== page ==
nature, because it comes to be out of the more primitive natural
 associations and it serves as their end, because only it attains
 self-sufficiency (1252b30-1253a1). Second, human beings are by nature
 political animals, because nature, which does nothing in vain, has
 equipped them with speech, which enables them to communicate moral
 concepts such as justice, which are formative of the household and
 city-state (1253a1-18). Third, the city-state is naturally prior to
 the individuals, because individuals cannot perform their natural
 functions apart from the city-state, since they are not
 self-sufficient (1253a18-29). However, these three claims are
 immediately followed by a fourth: the city-state is a creation of
 human intelligence. "Therefore, everyone naturally has the impulse
 for such a [political] community, but the person who first
 established [it] is the cause of very great benefits." This great
 benefit may be the laws of the city-state. Aristotle points out that
 the legal system alone saves them from their own savagery. 
It's interesting to see that Aristotle's view of nature transcends in
his view of the human character and what the humans should be. In
Aristotle's Ethics he points out the popular view of what happiness
was (and maybe still is). Honor, pleasure and wealth are the things
he believed the Greek people wanted to be happy. He stated that honor
is a superficial aim because at any moment it can be taken away from
us. Pleasure is enjoyable but is more an animal quality than human,
and wealth is merely a means towards a greater good. Aristotle taught
moderation; the pursuit of the above three vices is okay, but don't
make it an all encompassing goal. In contrast to the three things he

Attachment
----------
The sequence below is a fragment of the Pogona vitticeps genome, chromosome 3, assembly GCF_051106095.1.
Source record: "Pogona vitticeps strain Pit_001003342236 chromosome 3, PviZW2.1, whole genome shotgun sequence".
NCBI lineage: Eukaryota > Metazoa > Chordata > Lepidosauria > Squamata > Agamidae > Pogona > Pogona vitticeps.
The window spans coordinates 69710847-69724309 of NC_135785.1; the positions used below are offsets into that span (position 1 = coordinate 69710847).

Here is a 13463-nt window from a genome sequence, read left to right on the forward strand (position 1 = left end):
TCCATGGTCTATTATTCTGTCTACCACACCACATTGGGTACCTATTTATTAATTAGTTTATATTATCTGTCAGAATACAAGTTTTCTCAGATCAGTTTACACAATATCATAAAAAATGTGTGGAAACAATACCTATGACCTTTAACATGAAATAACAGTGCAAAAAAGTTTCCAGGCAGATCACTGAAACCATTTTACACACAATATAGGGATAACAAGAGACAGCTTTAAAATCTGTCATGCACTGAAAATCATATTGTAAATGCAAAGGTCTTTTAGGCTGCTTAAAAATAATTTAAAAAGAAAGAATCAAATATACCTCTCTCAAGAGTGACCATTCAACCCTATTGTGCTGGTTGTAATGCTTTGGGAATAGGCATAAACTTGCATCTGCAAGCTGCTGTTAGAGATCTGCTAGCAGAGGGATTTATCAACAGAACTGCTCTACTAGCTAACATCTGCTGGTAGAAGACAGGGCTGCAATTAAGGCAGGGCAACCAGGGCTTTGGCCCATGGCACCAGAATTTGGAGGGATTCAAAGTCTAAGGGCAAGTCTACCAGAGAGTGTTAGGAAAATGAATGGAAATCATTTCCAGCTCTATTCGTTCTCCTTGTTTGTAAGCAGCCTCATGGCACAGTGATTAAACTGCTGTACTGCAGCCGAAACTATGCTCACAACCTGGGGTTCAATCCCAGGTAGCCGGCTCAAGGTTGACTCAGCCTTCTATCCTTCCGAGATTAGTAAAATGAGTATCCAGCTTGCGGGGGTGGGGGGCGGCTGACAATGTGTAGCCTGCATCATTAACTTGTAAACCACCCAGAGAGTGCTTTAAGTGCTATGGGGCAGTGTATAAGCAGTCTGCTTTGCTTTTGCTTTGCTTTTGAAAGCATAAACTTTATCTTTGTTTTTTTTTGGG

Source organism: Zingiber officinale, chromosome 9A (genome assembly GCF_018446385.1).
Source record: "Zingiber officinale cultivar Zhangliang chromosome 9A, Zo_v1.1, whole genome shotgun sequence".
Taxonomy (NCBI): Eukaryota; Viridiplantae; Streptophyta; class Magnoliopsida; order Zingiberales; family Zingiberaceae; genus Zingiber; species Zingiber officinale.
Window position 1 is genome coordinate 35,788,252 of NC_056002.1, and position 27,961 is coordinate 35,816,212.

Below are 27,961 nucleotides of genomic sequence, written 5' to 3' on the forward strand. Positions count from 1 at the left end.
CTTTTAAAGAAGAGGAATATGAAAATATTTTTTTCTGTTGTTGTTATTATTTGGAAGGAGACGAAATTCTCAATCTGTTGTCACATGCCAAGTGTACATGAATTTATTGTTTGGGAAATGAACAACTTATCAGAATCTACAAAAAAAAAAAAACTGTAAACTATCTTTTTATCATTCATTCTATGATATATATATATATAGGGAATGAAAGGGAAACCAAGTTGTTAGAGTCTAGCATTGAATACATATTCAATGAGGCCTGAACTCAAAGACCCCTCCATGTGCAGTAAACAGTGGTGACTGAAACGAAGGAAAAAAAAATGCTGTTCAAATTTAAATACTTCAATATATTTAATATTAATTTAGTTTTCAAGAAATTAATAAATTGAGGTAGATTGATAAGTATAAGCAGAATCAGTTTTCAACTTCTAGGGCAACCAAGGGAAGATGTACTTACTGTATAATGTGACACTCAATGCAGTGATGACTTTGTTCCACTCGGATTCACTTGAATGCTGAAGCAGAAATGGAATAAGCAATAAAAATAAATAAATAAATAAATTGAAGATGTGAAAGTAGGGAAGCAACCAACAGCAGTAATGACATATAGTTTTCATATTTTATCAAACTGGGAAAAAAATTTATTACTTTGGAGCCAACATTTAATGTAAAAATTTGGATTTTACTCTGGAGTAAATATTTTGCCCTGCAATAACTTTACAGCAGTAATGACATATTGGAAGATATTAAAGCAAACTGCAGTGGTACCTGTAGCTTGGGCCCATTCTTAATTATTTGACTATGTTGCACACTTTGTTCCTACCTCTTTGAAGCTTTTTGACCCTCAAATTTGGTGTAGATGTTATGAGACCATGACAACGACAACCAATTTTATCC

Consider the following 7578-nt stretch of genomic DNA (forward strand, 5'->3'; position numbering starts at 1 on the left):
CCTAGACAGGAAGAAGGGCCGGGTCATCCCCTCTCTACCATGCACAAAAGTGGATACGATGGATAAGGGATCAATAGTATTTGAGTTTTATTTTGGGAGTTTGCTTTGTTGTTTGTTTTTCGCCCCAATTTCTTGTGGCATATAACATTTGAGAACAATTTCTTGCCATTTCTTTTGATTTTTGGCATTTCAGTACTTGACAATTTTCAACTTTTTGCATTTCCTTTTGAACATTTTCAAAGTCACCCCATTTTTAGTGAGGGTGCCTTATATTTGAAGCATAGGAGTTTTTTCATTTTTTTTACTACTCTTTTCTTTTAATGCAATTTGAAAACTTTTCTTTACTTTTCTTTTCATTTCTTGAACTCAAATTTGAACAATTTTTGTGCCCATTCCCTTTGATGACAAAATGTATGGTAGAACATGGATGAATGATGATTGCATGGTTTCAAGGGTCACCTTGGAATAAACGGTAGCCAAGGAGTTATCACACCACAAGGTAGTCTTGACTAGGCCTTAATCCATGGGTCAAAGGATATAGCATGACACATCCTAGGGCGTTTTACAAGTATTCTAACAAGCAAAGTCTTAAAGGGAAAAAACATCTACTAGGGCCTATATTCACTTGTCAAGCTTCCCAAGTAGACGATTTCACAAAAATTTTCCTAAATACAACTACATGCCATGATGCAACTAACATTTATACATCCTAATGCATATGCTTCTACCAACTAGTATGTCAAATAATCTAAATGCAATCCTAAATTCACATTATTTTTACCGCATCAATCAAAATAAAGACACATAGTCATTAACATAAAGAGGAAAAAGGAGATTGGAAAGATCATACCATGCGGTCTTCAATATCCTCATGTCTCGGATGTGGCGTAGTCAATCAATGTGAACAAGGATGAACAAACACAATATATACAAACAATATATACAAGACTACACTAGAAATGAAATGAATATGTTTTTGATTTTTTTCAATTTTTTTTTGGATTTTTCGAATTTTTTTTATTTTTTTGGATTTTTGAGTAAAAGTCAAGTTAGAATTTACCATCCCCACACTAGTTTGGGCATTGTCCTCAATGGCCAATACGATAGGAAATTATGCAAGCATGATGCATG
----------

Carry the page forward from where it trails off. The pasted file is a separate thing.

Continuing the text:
warned against spending your life on, there were about four things
that he felt should be heartily sought after. Aristotle felt that
everyone should possess these qualities,and they were crucial for a
good ruler. Wisdom, courage, temperance and justice were the four
virtues that Aristotle held so high. He felt that only through these
four qualities could lead a person, or a country to true happiness. 
Aristotle's virtues parallel the thinking of other classical Greeks. 
One of the obvious reasons for this is that the teacher-student bond
tied many philosophers. The great Socrates taught Plato, and of
course Plato was Aristotle's teacher. Although, the influence of the
teacher is very strong, the students also have show that they can
think independently and their works have a distinctly different taste
to them. Plato said the just person is wise, temperate and courageous
and the just state is ruled by wisdom. Plato's just state displayed
courage over force and temperance over intemperance. 
 Socrates, another of the famous classical Greeks, died for his views
 of wisdom and justice. Socrates used logic to tell himself and his
 colleagues that he must die for the sake of avoiding hypocrisy. 
 Socrates' whole life he preached that the state's laws must be held
 supreme for justice to prevail. The state sentenced him to death,
 and to avoid death would be to contradict the state's laws. In the
 process he would be contradicting what he had lived for. Many people
 likened Socrates to a gadfly, always buzzing in the state's face to